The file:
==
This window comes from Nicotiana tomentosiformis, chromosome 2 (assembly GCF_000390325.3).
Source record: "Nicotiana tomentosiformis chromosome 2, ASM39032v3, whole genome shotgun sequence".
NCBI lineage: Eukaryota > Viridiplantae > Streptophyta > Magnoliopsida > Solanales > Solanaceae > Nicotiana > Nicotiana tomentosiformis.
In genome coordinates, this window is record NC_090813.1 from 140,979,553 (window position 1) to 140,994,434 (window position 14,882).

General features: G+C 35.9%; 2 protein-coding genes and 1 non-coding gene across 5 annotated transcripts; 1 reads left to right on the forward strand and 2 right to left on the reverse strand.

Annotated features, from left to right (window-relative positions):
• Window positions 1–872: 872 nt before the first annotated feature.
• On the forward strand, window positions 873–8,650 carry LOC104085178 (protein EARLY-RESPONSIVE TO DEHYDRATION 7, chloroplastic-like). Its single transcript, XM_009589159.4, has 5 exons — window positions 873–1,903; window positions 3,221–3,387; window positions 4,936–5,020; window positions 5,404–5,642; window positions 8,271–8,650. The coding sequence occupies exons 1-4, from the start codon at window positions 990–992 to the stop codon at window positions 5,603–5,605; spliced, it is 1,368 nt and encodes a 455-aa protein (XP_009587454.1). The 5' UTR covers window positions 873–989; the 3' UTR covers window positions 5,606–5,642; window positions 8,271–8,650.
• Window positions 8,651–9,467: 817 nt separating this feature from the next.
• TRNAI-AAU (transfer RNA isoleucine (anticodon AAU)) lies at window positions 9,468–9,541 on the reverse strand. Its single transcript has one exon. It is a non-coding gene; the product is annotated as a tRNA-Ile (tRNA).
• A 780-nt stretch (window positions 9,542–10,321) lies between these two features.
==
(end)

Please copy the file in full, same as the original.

This window comes from Nicotiana tomentosiformis, chromosome 2 (assembly GCF_000390325.3).
Source record: "Nicotiana tomentosiformis chromosome 2, ASM39032v3, whole genome shotgun sequence".
NCBI lineage: Eukaryota > Viridiplantae > Streptophyta > Magnoliopsida > Solanales > Solanaceae > Nicotiana > Nicotiana tomentosiformis.
In genome coordinates, this window is record NC_090813.1 from 140,979,553 (window position 1) to 140,994,434 (window position 14,882).

General features: G+C 35.9%; 2 protein-coding genes and 1 non-coding gene across 5 annotated transcripts; 1 reads left to right on the forward strand and 2 right to left on the reverse strand.

Annotated features, from left to right (window-relative positions):
• Window positions 1–872: 872 nt before the first annotated feature.
• On the forward strand, window positions 873–8,650 carry LOC104085178 (protein EARLY-RESPONSIVE TO DEHYDRATION 7, chloroplastic-like). Its single transcript, XM_009589159.4, has 5 exons — window positions 873–1,903; window positions 3,221–3,387; window positions 4,936–5,020; window positions 5,404–5,642; window positions 8,271–8,650. The coding sequence occupies exons 1-4, from the start codon at window positions 990–992 to the stop codon at window positions 5,603–5,605; spliced, it is 1,368 nt and encodes a 455-aa protein (XP_009587454.1). The 5' UTR covers window positions 873–989; the 3' UTR covers window positions 5,606–5,642; window positions 8,271–8,650.
• Window positions 8,651–9,467: 817 nt separating this feature from the next.
• TRNAI-AAU (transfer RNA isoleucine (anticodon AAU)) lies at window positions 9,468–9,541 on the reverse strand. Its single transcript has one exon. It is a non-coding gene; the product is annotated as a tRNA-Ile (tRNA).
• A 780-nt stretch (window positions 9,542–10,321) lies between these two features.